O Brother, Where Art Thou? (Buena Vista/Touchstone) - It doesn’t appear that Disney has put a whole lot of effort into this release. Still, it’s one of the Coens’ most enjoyable movies and should look great in high-def.

Trainspotting (Lionsgate/Miramax) - Danny Boyle’s breakthrough film has been available on BD in other countries for quite awhile and finally arrives on high-def in the US.

The Frighteners (Universal) - It’s the 15th anniversary of Peter Jackson’s horror-comedy. The disc includes both the theatrical version as well as the extended director’s cut.

My Life As A Dog (Criterion) - Lasse Hallstrom’s 1985 comedy-drama remains one of the best coming-of-age films ever made.

3 Women (Criterion) - One of Robert Altman’s most enigmatic films with brilliant performances by Shelley Duvall and Sissy Spacek.

The Exterminator (Synapse) - Robert Ginty straps on a flamethrower and vows to clean up New York in this cult exploitation flick from director James Glickenhaus.

TV

Glee: The Complete Second Season (20th Century Fox) - The insanely popular musical TV series returns for its sophomore year with appearances by Gwyneth Paltrow and a Rocky Horror tribute episode.

The Big Bang Theory: The Complete Fourth Season (Warner Home Video) - I’ve never seen a single episode of this show, despite having nearly every member of my family tell me they think I’d love it. I reserve judgment.

Grey’s Anatomy: The Complete Seventh Season (Buena Vista/Touchstone) - The long-running medical drama soldiers on, somehow weathering the loss of Katherine Heigl in season 6.

Supernatural: The Complete Sixth Season (Warner Home Video) - The demon-hunting drama returns, despite having basically wrapped up its main storyline the year before.

Spartacus: Gods Of The Arena (Anchor Bay/Starz) - The prequel to Spartacus: Blood And Sand, with Dustin Clare stepping into the sandals left empty by the departure of recently deceased original star Andy Whitfield.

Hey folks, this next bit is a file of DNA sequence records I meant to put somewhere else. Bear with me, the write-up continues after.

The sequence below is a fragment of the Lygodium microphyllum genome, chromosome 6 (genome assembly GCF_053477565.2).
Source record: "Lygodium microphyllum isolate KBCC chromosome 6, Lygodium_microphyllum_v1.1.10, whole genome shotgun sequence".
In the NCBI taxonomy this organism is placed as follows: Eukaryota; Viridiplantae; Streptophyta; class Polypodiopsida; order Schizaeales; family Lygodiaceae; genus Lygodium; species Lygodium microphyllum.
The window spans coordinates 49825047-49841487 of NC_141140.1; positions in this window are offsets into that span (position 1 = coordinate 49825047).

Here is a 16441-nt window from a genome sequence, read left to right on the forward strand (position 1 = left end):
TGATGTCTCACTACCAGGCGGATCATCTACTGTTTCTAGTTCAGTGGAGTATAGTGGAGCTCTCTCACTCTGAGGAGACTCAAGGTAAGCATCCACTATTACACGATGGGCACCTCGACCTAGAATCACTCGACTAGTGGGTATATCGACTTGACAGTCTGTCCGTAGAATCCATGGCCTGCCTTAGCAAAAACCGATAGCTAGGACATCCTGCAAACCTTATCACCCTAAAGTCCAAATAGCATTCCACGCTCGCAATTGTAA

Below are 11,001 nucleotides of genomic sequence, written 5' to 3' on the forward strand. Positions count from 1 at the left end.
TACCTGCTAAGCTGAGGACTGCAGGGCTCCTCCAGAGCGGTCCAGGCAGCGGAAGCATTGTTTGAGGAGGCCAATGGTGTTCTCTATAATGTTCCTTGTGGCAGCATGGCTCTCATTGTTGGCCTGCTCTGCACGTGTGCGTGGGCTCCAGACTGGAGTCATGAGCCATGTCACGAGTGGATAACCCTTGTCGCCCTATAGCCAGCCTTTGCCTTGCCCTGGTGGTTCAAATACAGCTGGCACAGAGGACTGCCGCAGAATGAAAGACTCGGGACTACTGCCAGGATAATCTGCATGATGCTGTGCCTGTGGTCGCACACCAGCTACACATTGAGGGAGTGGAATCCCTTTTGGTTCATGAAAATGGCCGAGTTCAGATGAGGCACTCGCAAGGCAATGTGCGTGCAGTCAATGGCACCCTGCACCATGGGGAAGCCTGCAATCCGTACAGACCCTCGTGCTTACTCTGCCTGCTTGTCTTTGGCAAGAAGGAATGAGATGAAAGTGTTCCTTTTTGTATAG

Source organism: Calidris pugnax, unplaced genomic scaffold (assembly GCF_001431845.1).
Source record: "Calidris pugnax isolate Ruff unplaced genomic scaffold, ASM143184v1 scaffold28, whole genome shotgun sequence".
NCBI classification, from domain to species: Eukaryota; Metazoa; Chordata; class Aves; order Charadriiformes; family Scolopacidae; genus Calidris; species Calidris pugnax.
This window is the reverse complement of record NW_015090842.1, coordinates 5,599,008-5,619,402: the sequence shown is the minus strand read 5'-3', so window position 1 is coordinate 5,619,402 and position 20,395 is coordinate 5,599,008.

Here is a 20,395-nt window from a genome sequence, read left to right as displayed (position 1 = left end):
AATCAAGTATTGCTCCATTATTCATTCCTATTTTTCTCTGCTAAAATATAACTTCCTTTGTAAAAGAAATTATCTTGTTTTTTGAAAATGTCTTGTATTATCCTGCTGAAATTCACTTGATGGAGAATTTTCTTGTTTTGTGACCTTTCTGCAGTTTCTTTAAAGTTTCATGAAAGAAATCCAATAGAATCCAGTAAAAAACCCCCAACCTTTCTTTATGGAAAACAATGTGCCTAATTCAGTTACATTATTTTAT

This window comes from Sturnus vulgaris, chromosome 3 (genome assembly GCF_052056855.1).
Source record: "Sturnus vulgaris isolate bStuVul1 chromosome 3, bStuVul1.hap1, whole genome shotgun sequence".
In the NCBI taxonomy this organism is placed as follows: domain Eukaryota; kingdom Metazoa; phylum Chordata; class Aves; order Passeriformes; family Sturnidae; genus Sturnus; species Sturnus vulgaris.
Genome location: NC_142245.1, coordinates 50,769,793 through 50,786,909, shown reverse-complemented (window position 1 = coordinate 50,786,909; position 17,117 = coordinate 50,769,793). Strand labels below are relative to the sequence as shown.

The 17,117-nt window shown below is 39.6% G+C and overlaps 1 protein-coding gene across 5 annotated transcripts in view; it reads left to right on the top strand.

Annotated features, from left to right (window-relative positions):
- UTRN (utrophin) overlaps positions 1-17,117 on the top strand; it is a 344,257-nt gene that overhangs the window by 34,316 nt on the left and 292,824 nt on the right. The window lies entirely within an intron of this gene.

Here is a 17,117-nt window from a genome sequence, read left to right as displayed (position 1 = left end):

The Good Wife: The Second Season (Paramount) - The surprise hit legal drama returns with a multi-Emmy nominated season highlighted by a guest turn from Michael J. Fox.

It’s Always Sunny In Philadelphia: The Complete Season 6 (20th Century Fox) - The Paddy’s Pub gang is back with another year of politically incorrect comedy.

Camelot: The Complete First Season (Anchor Bay/Starz) - Starz tries for another historical adventure hit with a medieval fantasy starring Joseph Fiennes as Merlin.

Rescue Me: The Sixth Season And The Final Season (Sony) - The final episodes of Denis Leary’s heartfelt tribute to NYC firefighters.

Blue Bloods: The First Season (Paramount) - Tom Selleck’s mustache returns to series television in this drama about a family of New York police officers.

Shaft: The TV-Movie Collection (Warner Archive) - Richard Roundtree’s black private dick hit the small screen in 1973 with a series of seven 90-minute TV-movies. Warner Archive at last collects them all in this four-disc MOD set.

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Adam Jahnke has been writing about film since age 13, when he began foisting a self-published newsletter on friends and family (copies of which are now mercifully lost to the ages). In 2000, he joined the staff of the highly respected DVD website The Digital Bits, where he continues to serve as columnist…